> out of curiosity, is there a number for han ideographs in "general use"?
> unicode 3.0 has somewhere around 27000, and i don't know about numbers for
> what the irg is preparing.
It takes knowledge of about 2000-3000 ideographs to read a newspaper.
*Very* knowledgeable people will be able to use and recognize about
8,000-10,000. Note, however, that it isn't the same 8,000 to 10,000 in
The KangXi dictionary has about 50,000, half of which are currently encoded.
Estimates for the total number of ideographs used either now or over the
course of Chinese literary history range from 80,000 to 100,000.
Analogously, an advanced English-speaker will have a vocabulary of about
20,000 to 30,000 words. An unabridged English dictionary will have about
The IRG's current goal is to make sure that everything in the KangXi and
Hanyu Da Zidian (a major modern Chinese dictionary) is encoded. Granted, a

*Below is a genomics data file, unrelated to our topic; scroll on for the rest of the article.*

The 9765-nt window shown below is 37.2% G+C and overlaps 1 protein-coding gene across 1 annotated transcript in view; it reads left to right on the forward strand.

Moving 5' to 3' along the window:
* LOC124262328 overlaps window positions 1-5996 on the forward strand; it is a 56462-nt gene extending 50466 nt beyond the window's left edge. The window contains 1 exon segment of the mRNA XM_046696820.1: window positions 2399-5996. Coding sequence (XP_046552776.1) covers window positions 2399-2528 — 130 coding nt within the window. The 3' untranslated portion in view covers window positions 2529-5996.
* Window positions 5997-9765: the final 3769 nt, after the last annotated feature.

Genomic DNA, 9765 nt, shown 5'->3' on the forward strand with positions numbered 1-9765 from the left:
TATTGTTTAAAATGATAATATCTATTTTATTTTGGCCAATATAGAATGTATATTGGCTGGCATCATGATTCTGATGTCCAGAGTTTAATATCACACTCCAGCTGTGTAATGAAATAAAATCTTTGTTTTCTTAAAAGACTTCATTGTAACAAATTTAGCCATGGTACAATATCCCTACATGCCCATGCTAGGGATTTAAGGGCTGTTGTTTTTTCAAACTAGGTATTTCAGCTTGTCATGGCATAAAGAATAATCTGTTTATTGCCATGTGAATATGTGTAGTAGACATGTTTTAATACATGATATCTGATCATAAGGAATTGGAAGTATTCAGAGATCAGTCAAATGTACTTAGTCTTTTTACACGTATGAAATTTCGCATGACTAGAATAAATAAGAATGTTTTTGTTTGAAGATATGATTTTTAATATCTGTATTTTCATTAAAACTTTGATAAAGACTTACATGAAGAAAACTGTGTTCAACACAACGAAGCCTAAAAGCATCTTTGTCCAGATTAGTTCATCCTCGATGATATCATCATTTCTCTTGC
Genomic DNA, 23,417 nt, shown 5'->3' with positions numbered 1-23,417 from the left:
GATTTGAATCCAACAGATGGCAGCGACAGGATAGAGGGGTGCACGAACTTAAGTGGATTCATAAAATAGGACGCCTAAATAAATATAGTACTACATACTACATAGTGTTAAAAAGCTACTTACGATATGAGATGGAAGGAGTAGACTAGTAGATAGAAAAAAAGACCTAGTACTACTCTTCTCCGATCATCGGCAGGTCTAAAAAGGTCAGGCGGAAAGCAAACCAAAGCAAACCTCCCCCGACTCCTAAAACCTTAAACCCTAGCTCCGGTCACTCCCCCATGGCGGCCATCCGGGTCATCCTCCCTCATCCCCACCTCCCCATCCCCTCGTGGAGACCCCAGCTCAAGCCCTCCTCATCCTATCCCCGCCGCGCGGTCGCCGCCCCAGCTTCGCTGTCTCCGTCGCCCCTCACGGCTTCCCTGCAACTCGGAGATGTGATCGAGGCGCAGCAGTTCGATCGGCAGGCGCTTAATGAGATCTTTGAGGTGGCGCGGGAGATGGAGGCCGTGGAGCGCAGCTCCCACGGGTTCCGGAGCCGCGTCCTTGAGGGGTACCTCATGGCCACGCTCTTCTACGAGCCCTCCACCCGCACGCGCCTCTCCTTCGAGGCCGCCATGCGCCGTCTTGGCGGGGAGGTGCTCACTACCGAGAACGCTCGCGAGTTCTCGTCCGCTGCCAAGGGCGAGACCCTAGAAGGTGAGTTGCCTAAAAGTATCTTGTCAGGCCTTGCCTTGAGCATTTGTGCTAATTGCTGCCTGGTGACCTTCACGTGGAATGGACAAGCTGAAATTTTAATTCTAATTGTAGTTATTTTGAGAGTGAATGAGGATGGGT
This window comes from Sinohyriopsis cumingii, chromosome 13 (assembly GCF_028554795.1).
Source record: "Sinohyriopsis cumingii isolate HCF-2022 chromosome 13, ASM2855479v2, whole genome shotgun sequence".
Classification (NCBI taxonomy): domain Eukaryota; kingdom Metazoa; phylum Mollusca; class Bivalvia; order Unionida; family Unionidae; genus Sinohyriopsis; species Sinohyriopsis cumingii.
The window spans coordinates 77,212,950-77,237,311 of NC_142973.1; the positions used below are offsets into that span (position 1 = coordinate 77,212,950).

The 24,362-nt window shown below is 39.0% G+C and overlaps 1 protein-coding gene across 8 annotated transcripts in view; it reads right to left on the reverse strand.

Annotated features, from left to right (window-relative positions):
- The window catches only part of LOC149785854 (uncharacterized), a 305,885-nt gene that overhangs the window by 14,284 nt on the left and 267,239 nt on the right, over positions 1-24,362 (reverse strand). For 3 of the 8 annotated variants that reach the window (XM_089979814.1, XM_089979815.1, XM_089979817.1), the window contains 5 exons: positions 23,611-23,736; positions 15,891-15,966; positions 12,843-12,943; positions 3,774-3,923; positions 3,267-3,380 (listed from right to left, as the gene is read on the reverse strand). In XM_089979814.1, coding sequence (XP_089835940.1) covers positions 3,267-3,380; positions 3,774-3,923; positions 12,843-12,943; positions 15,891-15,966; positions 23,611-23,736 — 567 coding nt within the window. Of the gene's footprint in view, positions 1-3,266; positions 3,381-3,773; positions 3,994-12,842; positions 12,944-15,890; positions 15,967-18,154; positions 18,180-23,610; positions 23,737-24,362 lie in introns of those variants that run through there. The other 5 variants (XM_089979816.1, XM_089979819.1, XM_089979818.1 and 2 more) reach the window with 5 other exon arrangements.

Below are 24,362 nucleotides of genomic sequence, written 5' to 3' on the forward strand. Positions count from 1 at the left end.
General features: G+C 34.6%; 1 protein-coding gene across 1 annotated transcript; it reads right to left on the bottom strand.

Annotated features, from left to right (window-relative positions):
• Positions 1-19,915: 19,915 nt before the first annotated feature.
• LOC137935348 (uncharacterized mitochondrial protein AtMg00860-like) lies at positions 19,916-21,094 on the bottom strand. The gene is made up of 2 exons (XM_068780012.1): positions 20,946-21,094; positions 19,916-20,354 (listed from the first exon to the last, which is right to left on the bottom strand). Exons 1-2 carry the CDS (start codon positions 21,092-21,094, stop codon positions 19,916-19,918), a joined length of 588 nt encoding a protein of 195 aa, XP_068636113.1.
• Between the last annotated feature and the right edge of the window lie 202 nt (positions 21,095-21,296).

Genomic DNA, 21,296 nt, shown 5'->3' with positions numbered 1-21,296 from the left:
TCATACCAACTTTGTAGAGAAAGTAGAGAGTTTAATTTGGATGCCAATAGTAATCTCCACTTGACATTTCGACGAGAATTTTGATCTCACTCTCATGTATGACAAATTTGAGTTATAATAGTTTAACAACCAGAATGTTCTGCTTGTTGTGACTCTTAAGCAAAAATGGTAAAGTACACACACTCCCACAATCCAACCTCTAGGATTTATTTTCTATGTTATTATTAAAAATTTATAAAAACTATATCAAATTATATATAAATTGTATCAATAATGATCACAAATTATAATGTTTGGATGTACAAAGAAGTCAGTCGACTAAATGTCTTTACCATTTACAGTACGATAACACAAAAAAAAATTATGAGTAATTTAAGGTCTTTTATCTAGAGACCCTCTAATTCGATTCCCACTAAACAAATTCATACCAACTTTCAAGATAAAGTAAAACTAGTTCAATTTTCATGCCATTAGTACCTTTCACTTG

lot of those ideographs are known *only* because they are found in the
KangXi, but it's analogous to wanting to make sure that Unicode can cover
the full contents of the OED. The IRG is anticipating some 40,000
additional ideographs to be put in plane 2.
And, BTW, not only is Hong Kong producing lists of previously unencoded
Cantonese-specific ideographs, Japan's new JIS X 0213 standard includes
several hundred ideographs not yet in Unicode.
And there will be no new ideographs added to the BMP. WG2 has been firm on
that point. They'll all go on Plane 2.
John H. Jenkins
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